7th Respondent’s submissions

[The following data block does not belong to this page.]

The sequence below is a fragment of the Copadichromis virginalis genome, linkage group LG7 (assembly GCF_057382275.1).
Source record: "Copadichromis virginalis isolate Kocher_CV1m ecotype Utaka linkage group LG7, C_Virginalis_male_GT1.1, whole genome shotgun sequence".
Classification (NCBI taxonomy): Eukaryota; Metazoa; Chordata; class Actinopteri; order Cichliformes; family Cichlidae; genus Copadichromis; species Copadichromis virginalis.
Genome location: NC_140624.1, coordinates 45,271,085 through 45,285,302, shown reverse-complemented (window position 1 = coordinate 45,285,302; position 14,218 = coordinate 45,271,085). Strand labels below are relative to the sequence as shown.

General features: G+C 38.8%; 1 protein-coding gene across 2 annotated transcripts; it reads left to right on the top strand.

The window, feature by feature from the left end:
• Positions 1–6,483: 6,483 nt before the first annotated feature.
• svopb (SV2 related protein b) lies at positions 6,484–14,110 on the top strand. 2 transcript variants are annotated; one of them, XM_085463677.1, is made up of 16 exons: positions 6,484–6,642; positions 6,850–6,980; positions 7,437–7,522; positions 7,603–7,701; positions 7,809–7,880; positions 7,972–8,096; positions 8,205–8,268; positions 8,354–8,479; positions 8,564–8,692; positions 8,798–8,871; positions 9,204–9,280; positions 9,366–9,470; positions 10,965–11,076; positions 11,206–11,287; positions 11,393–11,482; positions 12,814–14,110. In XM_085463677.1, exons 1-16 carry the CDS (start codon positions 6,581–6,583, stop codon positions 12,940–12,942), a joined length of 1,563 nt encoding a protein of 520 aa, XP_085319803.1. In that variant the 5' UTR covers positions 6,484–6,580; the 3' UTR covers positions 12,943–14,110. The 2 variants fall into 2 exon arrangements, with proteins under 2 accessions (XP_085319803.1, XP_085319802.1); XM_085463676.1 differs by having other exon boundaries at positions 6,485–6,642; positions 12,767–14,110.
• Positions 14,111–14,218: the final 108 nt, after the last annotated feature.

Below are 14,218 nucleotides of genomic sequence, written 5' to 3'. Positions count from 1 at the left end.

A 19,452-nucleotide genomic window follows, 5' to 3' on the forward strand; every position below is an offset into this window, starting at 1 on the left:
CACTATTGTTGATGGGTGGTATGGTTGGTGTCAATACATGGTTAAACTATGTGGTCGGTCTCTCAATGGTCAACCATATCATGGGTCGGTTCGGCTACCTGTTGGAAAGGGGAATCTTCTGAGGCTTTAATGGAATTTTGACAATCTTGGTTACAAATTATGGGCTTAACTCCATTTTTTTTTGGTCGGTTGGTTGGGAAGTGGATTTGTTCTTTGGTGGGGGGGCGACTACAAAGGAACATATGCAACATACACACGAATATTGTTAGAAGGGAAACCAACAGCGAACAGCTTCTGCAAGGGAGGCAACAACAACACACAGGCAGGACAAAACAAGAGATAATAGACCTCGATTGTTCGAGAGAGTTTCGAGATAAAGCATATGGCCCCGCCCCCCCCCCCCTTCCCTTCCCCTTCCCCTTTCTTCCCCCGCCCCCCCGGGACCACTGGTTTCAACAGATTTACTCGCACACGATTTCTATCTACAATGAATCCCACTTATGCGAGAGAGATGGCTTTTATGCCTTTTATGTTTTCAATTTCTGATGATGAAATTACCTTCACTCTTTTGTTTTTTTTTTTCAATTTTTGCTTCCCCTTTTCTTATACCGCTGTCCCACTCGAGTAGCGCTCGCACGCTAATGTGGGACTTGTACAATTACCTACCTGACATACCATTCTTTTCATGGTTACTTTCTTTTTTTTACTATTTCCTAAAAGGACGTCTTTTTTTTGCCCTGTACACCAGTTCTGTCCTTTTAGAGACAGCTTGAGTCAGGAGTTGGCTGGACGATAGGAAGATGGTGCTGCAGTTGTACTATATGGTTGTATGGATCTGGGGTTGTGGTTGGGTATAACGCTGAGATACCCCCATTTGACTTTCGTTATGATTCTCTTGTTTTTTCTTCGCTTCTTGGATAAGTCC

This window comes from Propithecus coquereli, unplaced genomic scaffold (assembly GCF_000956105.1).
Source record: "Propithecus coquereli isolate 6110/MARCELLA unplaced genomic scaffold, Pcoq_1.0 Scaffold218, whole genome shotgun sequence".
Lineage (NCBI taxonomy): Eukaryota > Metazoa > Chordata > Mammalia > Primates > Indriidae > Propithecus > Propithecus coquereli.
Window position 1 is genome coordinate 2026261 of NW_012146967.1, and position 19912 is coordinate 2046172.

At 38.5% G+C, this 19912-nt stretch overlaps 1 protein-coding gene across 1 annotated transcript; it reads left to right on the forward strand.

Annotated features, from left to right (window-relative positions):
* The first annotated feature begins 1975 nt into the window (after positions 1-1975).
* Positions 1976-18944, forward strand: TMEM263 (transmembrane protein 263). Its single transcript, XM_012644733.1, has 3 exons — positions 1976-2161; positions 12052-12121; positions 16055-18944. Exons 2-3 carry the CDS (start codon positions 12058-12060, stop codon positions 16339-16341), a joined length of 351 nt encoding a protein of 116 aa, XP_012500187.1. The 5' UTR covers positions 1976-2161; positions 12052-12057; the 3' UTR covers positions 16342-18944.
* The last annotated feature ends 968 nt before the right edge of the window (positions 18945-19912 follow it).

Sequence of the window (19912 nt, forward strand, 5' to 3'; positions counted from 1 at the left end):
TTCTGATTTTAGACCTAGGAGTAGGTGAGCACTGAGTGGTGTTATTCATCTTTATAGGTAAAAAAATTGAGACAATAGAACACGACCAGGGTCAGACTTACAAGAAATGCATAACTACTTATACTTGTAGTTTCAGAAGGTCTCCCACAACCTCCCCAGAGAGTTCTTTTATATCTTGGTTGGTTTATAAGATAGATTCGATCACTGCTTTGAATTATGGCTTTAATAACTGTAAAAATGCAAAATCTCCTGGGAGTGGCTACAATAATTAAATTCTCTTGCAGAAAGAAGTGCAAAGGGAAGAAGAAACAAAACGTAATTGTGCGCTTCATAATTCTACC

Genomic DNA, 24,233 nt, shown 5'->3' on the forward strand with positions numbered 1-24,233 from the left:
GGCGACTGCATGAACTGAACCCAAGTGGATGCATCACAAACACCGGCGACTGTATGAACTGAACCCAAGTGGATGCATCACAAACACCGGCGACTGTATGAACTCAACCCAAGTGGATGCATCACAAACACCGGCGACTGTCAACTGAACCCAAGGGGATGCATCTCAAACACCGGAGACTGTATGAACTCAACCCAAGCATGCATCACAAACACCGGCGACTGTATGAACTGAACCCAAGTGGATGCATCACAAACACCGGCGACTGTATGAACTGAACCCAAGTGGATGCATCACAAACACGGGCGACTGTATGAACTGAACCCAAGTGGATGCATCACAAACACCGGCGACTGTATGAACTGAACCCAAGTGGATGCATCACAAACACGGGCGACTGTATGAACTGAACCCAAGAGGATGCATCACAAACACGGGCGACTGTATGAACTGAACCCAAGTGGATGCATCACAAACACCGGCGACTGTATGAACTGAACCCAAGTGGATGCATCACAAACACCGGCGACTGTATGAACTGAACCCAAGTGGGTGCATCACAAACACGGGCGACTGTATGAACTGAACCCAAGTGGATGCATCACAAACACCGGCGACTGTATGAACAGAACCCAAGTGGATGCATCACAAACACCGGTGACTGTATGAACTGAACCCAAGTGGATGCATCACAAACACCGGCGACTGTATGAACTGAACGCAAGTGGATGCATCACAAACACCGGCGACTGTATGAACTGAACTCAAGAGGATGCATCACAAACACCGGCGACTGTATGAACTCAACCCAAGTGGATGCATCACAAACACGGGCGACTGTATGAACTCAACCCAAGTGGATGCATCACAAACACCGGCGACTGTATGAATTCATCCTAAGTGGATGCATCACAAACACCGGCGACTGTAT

[18]   The 7th Respondent, although representing the Attorney General, presented submissions in support of the appeal, arguing that the decisions of the ICA, being final, are not reviewable by the High Court.  Accordingly, the Attorney-General does not support the reasoning of the court below.    Counsel for 7th Respondent started off by pointing out that the court a quo should have considered itself bound by precedent, in particular, the cases of Memory Matiwane[8] and the Swazi Observer.  Counsel correctly raised the issue of the doctrine of binding precedent or stare decisis (to stand by decisions previously taken). This doctrine binds courts and Judges in two ways: lower courts are bound by decisions of higher courts; and higher courts must obey their own judgments, subject to circumscribed considerations. Hahlo and Kahn[9] write: “In the legal process, as in all human affairs, there is a natural inclination to regard the decisions of the past as guide to the actions of the future…This authority given to past judgments is called the doctrine of precedent. The Latin maxim is stare decisis … (to stand by precedents) …The advantages of a principle of stare decisis are many. .. Certainty, predictability, reliability, equality, uniformity, convenience: these are the principal advantages to be gained by a legal system from the principle of stare decisis”. It is evidently proper that our courts observe and uphold the doctrine as it is part of the rule of law, a cornerstone of every progressive legal system. Brand AJ writes: “The doctrine of precedent not only binds lower courts, but also binds courts of final jurisdiction to their own decisions. These courts can depart from a previous decision of their own only when satisfied that that decision is clearly wrong. Stare decisis is therefore not simply a matter of respect for courts of higher authority. It is a manifestation of the rule of law itself. … To deviate from this rule is to invite legal chaos”.[10]